The gates of the Palace of Justice in the German city of Nuremberg opened wide on Tuesday, November 20, 1945: two dozen high-ranking Nazis went on trial for atrocities committed before and during World War II.
The first trial lasted 10 months, consisting of 216 court sessions. Its defendants faced charges ranging from crimes against peace, to crimes of war, to crimes against humanity.
Lord Justice Geoffrey Lawrence of Great Britain presided over the proceedings conducted by an international tribunal made up of representatives from the United States, the Soviet Union, France and Great Britain.
On Tuesday, October 1, 1946, the verdict came in: 12 architects of Nazi policy were sentenced to death, seven others would spend time behind bars, between a decade and the rest of their lives.
Robert Ley, one of the main defendants, committed suicide while in prison. The tribunal also found another defendant, Gustav Krupp von Bohlen und Halbach, mentally and physically incompetent to stand trial.
Sentenced to death by hanging were, among others, Joachim von Ribbentrop, Nazi minister of foreign affairs; Hermann Göring, leader of the Gestapo and the Luftwaffe; Alfred Jodl, head of the German armed forces staff; and Wilhelm Frick, minister of the interior.
Wednesday, October 16, 1946, would see 10 of the top Nazi policy-makers hanged. Göring, described as the “leading war aggressor and creator of the oppressive program against the Jews” during the sentencing session, committed suicide by poison on the eve of his scheduled execution.
Martin Bormann, the Nazi party leader, was condemned to death in absentia. According to available historical research, he is believed to have died in May 1945. Trials of lesser German and Axis war criminals continued in Germany into the 1950s. More than five thousand were convicted, and 806 of them executed.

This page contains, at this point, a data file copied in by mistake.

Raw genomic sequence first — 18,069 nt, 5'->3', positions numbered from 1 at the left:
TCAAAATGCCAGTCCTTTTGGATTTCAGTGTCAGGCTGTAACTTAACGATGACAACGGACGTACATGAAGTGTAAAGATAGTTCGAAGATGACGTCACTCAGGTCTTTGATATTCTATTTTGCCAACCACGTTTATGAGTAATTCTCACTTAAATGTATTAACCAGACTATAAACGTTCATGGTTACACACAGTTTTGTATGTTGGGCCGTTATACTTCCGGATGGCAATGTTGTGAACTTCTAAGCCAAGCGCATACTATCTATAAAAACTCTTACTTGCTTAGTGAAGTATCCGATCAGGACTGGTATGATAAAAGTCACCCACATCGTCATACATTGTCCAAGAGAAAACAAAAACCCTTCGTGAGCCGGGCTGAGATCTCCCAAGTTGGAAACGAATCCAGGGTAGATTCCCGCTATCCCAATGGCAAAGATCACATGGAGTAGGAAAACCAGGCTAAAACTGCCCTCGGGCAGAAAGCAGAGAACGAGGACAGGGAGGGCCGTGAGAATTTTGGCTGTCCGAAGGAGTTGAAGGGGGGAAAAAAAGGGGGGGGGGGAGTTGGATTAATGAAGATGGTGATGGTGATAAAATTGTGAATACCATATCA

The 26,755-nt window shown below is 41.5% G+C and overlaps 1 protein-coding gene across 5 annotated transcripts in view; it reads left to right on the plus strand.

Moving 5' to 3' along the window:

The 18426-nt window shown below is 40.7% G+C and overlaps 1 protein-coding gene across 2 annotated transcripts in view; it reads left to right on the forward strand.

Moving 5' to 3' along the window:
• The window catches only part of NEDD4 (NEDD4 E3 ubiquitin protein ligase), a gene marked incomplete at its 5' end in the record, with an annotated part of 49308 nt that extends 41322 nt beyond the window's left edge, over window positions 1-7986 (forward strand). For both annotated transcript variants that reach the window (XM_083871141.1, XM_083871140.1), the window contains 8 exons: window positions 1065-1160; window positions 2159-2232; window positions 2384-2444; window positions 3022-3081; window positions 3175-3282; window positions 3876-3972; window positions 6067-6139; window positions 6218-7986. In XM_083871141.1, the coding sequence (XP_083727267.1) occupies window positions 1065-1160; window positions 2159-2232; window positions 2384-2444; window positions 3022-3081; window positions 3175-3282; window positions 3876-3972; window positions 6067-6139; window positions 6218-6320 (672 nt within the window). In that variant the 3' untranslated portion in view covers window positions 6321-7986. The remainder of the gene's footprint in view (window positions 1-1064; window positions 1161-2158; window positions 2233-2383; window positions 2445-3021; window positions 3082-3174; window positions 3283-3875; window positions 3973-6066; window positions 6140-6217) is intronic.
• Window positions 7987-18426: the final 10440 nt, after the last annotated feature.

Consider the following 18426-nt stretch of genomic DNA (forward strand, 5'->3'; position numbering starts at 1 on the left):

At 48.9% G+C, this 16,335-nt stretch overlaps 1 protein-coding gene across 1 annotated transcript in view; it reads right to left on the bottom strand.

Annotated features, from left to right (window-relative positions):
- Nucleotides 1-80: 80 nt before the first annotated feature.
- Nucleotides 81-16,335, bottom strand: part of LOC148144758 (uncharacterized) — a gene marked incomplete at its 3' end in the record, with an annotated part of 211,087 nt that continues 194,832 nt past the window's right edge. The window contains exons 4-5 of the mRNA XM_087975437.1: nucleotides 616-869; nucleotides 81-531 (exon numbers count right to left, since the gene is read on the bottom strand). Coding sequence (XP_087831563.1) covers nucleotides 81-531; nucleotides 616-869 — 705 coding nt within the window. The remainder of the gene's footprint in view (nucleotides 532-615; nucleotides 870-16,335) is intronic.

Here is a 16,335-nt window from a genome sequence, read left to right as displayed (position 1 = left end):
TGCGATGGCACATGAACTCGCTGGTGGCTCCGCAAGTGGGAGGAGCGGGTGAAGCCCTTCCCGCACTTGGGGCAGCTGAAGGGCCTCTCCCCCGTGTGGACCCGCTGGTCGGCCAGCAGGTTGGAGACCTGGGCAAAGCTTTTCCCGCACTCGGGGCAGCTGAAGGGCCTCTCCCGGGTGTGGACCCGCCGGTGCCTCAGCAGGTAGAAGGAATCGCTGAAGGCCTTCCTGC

Why remember it now?
We are inching close to another set of trials that would be based on the principles established at the Nuremberg Trials.
The Nuremberg Trials broke new ground in international law, leading to the United Nations Genocide Convention (1948), the Universal Declaration of Human Rights (1948) and the Geneva Convention on the Laws and Customs of War (1949).
There was one more important precedent established during these trials (13 of them, altogether). The London Charter of the International Military Tribunal, while setting the laws and procedures for the conduct of the Nuremberg Trials, defined three categories of crimes: crimes against the peace, war crimes and, for the first time ever, crimes against humanity. These new trial rules included not only murder, enslavement or deportation of civilians or persecution on political, religious or racial grounds, but abuse of medicine, as well.
The Nuremberg Trials marked the first-ever prosecutions for genocide.
Raphael Lemkin, a Polish-born lawyer who served on the prosecution team, has been credited with coining the term in 1944 to describe the Nazis’ plans to kill all of the Jews then alive.
The word is an amalgam of “genos,” Greek for “tribe” or “race,” and “-cide,” Latin for “killings.” Lemkin, who lost nearly 50 relatives in the Holocaust, would define genocide as “a coordinated plan of different actions aimed at the destruction of essential foundations of the life of national groups, with the aim of annihilating the groups themselves.”
Repeated offence doubly criminal
Using official pronouncements made openly by official representatives of the World Economic Forum, the Bill and Melinda Gates Foundation and George Soros-backed Open Societies, and founding their accusations on the so-called Nuremberg Code, these accusers argue that the recent so-called pandemic is a coordinated attempt aimed at achieving inhuman objectives, with destroying modern civilisation as its final goal.
Today’s accusers use the Nuremberg Doctors’ Trial, which began in December 1946 as a precedent case. It saw 12 doctors and administrators charged with committing war crimes and crimes against humanity for killing concentration camp inmates and conducting forced medical experiments on them.
Seven defendants were sentenced to death following the Nuremberg Doctors’ Trial, nine were sentenced to prison and seven were acquitted.
The Nuremberg Code’s core tenets provide clearer guidance on the rights of human subjects in scientific research. And, it is important to remember, violation of any single one of them calls for capital punishment.
As many as 152 United Nations members have ratified or acceded to the Genocide Convention (as of July 2019). Other 42 United Nations member states have yet to do so, 19 from Africa, 17 from Asia and six from America.